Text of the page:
Alabama Senate Committee Advances Bill Allowing Discrimination by Child Welfare Organizations
Today, HRC Alabama denounced a 6 - 1 vote by the Alabama Senate Education and Youth Affairs Committee to advance S.B. 204. If passed, S.B.204 would authorize licensed, state-funded childcare service providers -- such as adoption and foster care agencies -- to discriminate in the provision of care to LGBT children and against qualified LGBT prospective adoptive or foster parents, without the government being able to respond as it otherwise would to such inappropriate, unprofessional, and discriminatory behavior. Under S.B. 204, religion could be used as an excuse to disregard the best interest of children and turn away qualified, loving families headed by LGBT couples, interfaith couples, single parents, married couples in which one prospective parent has previously been divorced, or other parents to whom the agency has a religious objection.
“Today, despite the estimated 5,000 children in Alabama’s foster care system, lawmakers in the Senate have proved that they would rather enshrine legal, taxpayer-funded discrimination into state law than give children in need the best chance of finding a loving home,” said Ben Needham, Director of HRC’s Project One America. “Religious organizations are entitled to their views, but taxpayers shouldn’t be forced to pay for discriminatory or abusive care. Alabama is better than this bill, and we urge fair-minded lawmakers in the Senate to reject it, and focus on legislation that gives every child the hope of a bright future.”
S.B. 204 would enshrine special discrimination rights into Alabama law and allow licensed, publicly funded child welfare agencies to use religion to disregard the best interests of the child and prioritize anti-LGBT discrimination. An agency could turn away a single parent seeking to foster a child in need and the single parent would have no legal recourse. One of the cruelest consequences of S.B. 204 is that it would allow service providers to refuse to place foster children with members of their extended families - a practice often considered to be in the best interest of the child - based solely on the agency’s religious beliefs. A loving LGBT grandparent, for example, or a stable, welcoming LGBT relative could be deemed unsuitable under the proposed law. Furthermore, this bill could also permit an agency to refer a child to a provider of the discredited, abusive practice of so-called “conversion therapy” - and the state would not be permitted to cancel its contract with the agency or rescind its license to practice.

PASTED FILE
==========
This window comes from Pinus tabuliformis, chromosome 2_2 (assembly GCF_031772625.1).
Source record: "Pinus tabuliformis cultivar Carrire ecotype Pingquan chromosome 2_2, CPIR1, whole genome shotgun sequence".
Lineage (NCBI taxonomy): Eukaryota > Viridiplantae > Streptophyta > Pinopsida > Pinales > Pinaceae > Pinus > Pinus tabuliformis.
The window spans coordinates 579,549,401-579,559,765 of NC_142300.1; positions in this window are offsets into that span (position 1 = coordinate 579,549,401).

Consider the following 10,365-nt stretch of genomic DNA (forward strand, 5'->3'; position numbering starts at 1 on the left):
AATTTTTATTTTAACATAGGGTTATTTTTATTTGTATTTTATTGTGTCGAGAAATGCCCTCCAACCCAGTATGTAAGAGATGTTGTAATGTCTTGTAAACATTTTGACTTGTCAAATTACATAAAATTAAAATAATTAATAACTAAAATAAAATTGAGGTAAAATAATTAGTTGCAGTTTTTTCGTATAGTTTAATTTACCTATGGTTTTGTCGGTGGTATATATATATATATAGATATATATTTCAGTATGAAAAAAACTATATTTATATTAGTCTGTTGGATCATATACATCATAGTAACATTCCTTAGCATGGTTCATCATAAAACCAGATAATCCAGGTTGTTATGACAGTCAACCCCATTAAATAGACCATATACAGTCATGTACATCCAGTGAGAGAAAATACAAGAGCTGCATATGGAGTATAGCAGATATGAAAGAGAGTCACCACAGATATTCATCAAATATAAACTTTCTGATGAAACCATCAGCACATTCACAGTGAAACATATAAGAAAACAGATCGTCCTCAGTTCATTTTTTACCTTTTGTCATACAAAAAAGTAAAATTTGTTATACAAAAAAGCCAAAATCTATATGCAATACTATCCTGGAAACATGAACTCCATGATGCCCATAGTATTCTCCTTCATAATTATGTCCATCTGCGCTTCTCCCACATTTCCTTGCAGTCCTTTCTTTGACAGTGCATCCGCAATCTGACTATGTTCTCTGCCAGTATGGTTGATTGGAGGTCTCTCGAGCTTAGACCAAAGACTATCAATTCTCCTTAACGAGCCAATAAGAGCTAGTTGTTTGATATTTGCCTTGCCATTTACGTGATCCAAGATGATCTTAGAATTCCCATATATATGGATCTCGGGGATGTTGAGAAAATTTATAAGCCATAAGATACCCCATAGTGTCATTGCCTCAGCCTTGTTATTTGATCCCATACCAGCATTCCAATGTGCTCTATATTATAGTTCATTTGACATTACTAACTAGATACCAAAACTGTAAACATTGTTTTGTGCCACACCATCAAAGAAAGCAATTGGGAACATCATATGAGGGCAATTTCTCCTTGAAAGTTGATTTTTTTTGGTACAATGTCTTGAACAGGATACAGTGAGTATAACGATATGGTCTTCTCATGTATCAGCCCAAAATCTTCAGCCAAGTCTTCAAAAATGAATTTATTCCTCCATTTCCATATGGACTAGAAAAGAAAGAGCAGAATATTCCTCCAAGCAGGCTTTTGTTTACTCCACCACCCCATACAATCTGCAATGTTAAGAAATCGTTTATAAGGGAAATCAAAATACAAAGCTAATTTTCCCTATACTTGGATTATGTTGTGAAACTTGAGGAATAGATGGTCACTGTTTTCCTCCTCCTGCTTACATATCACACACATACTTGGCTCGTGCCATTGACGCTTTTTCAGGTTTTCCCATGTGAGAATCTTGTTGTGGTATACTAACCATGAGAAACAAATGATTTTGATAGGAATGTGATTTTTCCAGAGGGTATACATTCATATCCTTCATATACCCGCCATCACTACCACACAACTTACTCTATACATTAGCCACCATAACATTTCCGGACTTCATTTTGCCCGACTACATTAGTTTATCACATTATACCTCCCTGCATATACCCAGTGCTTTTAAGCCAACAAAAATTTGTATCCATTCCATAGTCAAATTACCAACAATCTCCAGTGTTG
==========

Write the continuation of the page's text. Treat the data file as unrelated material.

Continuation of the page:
Bills like S.B.2014 have been widely condemned by major child advocacy groups. In a letter delivered to the members of the Alabama Senate Education and Youth Affairs Committee yesterday, chief executive of five such groups -- April Dinwoodie, Chief Executive, The Donaldson Adoption Institute; Joe Kroll, Interim Executive Director, Voice for Adoption; Mary Boo, Executive Director, North American Council on Adoptable Children; Adam Pertman, President and CEO, National Center on Adoption and Permanency and John Sciamanna, Vice President of Public Policy, Child Welfare League of America -- condemned S.B. 204. They write, “The undersigned nonpartisan, nonprofit organizations are dedicated to ensuring safety, permanency and wellbeing for children and families that are connected to adoption and foster care. This includes providing leadership that improves laws, policies and practices through sound research, analysis, education and advocacy. Eliminating policy and practice barriers -- including obstacles faced by gay and lesbian individuals and couples -- to adoption for children in foster care waiting for homes is one of our priorities. As such, we are in opposition to SB 204, The Alabama Child Care Provider Inclusion Act.”
Research consistently shows that LGBT youth are overrepresented in the foster care system, as many have already been rejected by their families of origin because of their LGBT status, and are especially vulnerable to discrimination and mistreatment while in foster care. By allowing for religion-based discrimination, S.B. 204 would only exacerbate the challenges faced by these young people, adding another layer of trauma to their already difficult lives.
The House version of this appalling bill, H.B 158, had a public hearing last week, but has not been scheduled for a vote. These bills are part of an onslaught of anti-LGBT bills being pushed this year by anti-equality activists around the country. HRC is currently tracking nearly 200 anti-LGBT bills in 32 states. For more information, visit: www.hrc.org/2016legislature.
In 2014, HRC launch Project One America, an initiative geared towards advancing social, institutional and legal equality in Mississippi, Alabama and Arkansas. HRC Alabama continues to work to advance equality for LGBT Alabamians who have no statewide protections in housing, workplace, or public accommodations; and legal state recognition for their relationships and families. Through HRC Alabama, we are working toward a future of fairness every day—changing hearts, minds and laws toward achieving full equality.